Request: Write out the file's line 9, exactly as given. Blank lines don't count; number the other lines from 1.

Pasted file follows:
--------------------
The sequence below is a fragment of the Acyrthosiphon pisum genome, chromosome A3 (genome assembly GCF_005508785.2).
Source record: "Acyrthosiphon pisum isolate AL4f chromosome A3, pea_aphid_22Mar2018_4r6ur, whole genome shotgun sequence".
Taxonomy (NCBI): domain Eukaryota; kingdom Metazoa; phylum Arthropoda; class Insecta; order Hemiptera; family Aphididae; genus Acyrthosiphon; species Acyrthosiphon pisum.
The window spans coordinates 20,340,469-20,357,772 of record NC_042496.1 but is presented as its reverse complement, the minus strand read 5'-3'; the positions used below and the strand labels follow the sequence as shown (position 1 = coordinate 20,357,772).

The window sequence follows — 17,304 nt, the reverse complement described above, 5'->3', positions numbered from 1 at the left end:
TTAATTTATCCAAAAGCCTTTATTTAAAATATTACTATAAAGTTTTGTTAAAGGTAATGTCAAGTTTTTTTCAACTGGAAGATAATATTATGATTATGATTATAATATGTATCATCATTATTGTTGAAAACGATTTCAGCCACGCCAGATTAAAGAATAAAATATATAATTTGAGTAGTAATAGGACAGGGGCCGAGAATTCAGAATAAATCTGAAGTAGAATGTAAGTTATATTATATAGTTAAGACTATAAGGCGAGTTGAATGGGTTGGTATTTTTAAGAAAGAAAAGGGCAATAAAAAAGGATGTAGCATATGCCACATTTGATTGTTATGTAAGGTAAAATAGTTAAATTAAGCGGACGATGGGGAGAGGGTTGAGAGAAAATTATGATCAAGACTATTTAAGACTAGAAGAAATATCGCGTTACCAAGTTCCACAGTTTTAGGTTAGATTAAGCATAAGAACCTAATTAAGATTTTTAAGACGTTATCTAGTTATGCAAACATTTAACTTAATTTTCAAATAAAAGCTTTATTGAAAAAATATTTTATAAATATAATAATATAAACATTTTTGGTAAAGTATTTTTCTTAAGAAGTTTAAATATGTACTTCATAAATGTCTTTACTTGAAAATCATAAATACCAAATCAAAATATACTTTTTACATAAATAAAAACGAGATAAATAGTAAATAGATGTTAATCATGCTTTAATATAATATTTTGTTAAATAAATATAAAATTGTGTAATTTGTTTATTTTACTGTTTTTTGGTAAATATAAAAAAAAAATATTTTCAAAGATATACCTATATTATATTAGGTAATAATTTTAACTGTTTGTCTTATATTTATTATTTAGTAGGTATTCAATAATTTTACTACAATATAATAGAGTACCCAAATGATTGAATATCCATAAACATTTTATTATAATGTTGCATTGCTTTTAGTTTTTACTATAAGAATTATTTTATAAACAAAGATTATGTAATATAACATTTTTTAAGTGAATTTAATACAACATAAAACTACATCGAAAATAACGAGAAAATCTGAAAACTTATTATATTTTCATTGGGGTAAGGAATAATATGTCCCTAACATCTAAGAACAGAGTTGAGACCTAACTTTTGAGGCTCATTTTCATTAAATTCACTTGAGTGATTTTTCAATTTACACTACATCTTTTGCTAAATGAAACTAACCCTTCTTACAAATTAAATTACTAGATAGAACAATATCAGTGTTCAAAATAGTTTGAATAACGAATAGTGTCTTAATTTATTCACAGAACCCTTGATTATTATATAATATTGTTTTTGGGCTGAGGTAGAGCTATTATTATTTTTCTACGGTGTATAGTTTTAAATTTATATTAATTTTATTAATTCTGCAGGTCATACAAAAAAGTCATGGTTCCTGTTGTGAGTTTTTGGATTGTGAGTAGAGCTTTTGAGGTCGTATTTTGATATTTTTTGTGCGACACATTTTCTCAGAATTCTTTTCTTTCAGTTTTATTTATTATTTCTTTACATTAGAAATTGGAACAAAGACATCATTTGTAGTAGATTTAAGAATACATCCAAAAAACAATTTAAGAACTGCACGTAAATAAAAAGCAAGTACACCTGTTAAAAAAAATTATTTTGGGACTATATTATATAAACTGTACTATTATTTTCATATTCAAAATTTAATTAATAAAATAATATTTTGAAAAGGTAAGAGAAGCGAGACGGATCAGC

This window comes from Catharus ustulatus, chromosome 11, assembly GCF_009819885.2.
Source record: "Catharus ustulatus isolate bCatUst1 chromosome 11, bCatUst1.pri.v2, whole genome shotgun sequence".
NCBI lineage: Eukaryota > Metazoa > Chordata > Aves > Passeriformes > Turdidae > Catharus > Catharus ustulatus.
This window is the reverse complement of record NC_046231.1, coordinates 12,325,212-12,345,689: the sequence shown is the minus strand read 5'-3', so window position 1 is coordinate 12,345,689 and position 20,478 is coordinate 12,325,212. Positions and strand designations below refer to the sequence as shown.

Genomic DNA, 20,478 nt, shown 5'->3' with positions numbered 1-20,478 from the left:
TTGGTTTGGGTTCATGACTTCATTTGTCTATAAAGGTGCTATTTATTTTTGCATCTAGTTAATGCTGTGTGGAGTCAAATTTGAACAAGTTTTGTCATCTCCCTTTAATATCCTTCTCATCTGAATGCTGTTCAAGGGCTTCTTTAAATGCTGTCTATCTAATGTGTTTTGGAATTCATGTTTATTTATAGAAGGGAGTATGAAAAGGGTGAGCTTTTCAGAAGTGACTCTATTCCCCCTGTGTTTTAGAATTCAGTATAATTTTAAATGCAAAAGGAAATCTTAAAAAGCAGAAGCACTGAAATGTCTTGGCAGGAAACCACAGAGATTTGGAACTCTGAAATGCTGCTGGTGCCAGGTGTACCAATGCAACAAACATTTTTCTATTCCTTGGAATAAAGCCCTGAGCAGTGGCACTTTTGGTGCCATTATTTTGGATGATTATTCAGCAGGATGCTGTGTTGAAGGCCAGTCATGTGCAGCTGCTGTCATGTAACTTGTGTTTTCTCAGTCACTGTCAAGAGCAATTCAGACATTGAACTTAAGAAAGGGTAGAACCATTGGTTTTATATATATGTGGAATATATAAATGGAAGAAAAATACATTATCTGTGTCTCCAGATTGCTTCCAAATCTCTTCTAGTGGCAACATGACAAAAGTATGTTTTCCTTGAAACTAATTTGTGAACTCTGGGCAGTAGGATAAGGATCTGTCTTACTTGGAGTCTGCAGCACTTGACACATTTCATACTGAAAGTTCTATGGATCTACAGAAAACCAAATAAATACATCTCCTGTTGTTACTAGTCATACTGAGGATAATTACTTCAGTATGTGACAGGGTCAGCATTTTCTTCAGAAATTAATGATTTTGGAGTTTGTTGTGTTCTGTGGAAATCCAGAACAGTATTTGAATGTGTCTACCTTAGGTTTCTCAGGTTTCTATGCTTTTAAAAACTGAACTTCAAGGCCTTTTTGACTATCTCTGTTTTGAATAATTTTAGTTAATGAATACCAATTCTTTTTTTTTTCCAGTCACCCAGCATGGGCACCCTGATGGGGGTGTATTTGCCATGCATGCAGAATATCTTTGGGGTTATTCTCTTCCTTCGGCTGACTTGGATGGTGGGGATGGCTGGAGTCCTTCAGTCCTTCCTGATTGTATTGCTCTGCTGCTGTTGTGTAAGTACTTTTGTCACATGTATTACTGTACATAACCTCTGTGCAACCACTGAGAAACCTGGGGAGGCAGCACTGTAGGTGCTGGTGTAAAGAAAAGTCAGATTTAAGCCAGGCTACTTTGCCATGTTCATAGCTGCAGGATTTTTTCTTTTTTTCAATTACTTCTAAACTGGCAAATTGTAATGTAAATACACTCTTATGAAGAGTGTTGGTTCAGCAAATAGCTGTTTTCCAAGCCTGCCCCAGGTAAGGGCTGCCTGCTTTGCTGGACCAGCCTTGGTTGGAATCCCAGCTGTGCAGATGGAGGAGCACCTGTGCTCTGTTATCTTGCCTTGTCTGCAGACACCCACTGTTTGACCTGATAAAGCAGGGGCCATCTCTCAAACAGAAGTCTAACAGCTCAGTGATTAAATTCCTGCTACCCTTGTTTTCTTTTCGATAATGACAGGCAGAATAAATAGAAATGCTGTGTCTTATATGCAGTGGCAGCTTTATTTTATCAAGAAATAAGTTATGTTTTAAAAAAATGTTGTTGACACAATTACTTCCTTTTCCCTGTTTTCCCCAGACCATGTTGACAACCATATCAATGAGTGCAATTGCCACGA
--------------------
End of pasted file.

NCBI lineage: Eukaryota > Metazoa > Chordata > Aves > Passeriformes > Turdidae > Catharus > Catharus ustulatus.